The Scaredy Cat
The Scaredy Cat has a gym membership, and she actually uses it. She is a delicate flower and knows that her body will break in half if she lifts anything that is too heavy. The Scaredy Cat avoids all extreme angles and ranges of motion. While doing a squat, she makes sure that her knees never get below 90° of flexion. She believes in the osmosis effect: By simply showing up at the gym and going through the motions, she will get results. Four years into her three-days-per-week regimen, she is still struggling to complete 10 girly-style pushups. The Scaredy Cat is commonly heard saying, “I feel it in my neck! I feel it in my back! My forearms are burning! I’m gonna drop it! I just don’t feel it anywhere I’m supposed to feel it!” She doesn’t yet understand the concepts of movement-oriented training and progressive overload. If the Scaredy Cat has any post-workout soreness, she considers making a trip to the emergency room for treatment.
The purpose of training is to elicit a positive change in response to a stimulus. To increase strength, you must impose a stress that is outside of your comfort zone. If you can already lift something with ease, than no adaptation will occur as a result of lifting it again. If it’s totally comfortable, then it’s no different than lifting your coffee cup to your mouth. You don’t need a trainer or a gym for that. To become stronger and more fit, you have to be willing to struggle. You might feel uncomfortable, weak, and even silly. That’s okay. Once a weight is comfortable, increase the amount you’re lifting. As you do this, lower the number of reps. It’s okay if it’s uncomfortable to hold it. In fact, discomfort is part of the process. As you improve your grip strength and joint integrity, you’ll notice you’re making more progress in the gym. Your strength training will build muscle and bone density to keep you strong and help offset the (un)natural progression of osteopenia and sarcopenia that takes place with age.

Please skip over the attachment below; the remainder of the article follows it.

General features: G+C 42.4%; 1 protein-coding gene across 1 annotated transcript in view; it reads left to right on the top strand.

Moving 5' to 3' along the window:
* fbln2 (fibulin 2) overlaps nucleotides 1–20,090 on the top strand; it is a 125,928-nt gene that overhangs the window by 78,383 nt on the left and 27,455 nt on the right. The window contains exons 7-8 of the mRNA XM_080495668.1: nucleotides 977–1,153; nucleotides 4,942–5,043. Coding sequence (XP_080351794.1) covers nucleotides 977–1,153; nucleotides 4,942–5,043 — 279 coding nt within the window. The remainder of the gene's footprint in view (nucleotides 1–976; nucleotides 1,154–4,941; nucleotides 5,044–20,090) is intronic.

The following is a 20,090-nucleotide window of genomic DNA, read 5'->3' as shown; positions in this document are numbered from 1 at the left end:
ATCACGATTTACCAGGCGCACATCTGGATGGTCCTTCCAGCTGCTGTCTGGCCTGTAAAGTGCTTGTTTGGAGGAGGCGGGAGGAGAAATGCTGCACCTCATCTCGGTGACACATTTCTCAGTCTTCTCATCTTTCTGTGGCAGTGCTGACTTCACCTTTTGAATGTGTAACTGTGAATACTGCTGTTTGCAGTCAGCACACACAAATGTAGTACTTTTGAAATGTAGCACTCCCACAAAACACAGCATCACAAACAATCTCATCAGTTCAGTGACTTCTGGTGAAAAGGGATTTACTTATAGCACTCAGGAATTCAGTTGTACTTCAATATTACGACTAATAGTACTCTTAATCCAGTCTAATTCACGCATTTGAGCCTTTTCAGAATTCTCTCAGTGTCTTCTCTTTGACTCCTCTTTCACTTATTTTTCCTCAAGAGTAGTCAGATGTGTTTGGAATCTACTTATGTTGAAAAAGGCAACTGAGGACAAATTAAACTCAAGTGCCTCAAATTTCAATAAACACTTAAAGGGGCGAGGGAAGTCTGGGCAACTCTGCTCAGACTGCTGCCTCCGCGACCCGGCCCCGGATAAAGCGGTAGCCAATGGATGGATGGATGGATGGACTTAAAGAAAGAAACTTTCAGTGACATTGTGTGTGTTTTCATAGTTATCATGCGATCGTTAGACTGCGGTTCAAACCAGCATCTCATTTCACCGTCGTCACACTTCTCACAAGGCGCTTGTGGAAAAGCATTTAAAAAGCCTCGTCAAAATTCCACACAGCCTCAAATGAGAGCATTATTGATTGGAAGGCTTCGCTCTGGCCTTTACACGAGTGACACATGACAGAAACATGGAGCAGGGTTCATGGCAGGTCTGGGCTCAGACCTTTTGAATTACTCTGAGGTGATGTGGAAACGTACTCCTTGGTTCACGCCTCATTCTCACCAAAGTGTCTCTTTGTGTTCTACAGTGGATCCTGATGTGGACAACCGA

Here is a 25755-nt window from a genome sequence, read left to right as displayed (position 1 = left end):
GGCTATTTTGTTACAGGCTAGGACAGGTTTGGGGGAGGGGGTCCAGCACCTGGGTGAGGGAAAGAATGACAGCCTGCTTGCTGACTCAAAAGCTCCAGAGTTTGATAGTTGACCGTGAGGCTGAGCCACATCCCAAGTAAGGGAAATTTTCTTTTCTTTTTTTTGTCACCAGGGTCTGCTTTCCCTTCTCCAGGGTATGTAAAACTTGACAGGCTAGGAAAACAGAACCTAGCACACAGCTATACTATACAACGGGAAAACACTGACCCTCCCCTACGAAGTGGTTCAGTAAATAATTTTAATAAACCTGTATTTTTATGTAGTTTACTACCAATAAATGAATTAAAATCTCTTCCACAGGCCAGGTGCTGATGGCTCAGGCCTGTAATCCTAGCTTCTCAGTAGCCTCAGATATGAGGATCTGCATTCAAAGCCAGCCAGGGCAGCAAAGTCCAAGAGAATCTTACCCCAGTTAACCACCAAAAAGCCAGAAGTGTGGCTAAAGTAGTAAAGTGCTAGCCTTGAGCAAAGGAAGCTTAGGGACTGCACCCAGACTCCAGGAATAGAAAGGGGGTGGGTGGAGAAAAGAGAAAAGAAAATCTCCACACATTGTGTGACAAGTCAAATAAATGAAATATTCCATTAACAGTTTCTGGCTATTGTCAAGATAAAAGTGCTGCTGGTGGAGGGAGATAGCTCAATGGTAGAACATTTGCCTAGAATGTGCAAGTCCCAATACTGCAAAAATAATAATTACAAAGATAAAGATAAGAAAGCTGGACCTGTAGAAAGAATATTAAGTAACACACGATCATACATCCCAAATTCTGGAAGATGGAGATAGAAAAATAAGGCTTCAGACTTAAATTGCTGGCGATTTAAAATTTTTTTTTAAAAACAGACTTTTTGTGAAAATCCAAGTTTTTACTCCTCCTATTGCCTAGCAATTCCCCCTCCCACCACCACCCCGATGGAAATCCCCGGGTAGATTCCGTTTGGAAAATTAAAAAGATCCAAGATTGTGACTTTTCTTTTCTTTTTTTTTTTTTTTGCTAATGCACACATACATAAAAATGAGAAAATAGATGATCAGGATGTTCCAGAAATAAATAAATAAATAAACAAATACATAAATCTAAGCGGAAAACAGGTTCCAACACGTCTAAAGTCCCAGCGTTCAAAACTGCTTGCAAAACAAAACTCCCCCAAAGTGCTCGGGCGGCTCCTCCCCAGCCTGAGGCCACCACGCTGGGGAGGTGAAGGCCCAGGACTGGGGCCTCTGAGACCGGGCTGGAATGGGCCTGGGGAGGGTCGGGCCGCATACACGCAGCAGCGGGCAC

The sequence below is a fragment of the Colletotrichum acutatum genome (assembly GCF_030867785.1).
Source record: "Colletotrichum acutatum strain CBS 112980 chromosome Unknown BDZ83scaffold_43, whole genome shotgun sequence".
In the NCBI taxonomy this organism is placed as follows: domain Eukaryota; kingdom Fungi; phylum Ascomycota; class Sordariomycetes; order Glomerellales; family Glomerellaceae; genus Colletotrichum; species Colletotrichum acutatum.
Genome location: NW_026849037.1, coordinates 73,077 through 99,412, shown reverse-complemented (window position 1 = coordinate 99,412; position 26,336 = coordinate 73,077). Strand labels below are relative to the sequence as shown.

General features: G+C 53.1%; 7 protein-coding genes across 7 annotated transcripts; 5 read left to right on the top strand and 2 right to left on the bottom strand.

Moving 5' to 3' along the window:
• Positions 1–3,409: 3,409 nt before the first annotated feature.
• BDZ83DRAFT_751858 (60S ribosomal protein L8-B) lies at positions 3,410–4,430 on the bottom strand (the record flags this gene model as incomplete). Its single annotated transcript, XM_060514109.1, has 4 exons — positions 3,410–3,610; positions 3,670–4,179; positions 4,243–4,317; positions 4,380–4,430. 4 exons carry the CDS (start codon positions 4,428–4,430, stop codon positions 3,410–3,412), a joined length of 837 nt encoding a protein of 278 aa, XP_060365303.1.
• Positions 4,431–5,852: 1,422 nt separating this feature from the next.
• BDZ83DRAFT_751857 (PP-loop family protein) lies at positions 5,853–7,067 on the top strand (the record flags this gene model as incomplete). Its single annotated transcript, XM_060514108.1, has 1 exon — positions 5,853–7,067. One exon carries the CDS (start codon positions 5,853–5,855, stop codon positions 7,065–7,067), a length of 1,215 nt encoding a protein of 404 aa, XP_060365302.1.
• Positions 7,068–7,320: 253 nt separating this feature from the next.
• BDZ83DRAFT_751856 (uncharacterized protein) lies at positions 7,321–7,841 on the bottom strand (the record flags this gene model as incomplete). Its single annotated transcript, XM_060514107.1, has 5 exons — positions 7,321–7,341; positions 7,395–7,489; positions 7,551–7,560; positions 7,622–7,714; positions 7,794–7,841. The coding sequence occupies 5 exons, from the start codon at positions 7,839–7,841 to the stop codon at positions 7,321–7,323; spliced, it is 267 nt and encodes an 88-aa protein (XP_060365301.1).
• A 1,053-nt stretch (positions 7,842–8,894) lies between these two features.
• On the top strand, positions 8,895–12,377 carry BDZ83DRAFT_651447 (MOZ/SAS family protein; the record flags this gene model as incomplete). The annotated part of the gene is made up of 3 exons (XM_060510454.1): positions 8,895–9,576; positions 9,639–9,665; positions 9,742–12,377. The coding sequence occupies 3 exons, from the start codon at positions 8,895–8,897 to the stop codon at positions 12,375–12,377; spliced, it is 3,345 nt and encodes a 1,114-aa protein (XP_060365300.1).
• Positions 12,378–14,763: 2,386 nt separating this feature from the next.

The Sacrificial Lamb
You can spot the Sacrificial Lamb by the weary look on her face. Given that she spends her life solving everyone else’s problems, it’s understandable that she’s sapped of time, motivation, and energy to work out. After all, how can she go to the gym if she hasn’t fed her husband, bathed her kids, and solved world hunger? The Sacrificial Lamb just doesn’t get the concept of putting the oxygen mask on herself before her kids. She doesn’t even have time to take a shower, so it is, of course, unrealistic to expect her to exercise.
We could all learn a little something from those who put others first. They restore our faith in humanity and improve the human condition. But at the risk of sounding trite, you can’t save the world if you’re limping around on one leg without any energy. Because it can be very difficult to get to a gym when you have young children and other responsibilities, perhaps it would be wise to borrow the Couch Potato’s P90X video. After all, he isn’t using it! Try out some DVDs and get the kids involved. Get yourself a jogging stroller. Order some pedometers for the whole family and see if you can increase your average number of steps to 10,000 per day. Take your kids on a hike this weekend and see how much exercise you can do as a family.
It’s also important for the Sacrificial Lamb to get some time away from the kids. Exercise can be a great way to get some alone time and clear your head. Go to a gym, get a trainer, or go on a hike with your friends.
The human body is a movement machine. Despite our differences in personality and preference, we all share the need to consistently move. As we enter the new year, let’s vow to feel a little uncomfortable as we lunge, squat, throw, run, climb, pull, push, and lift heavy things.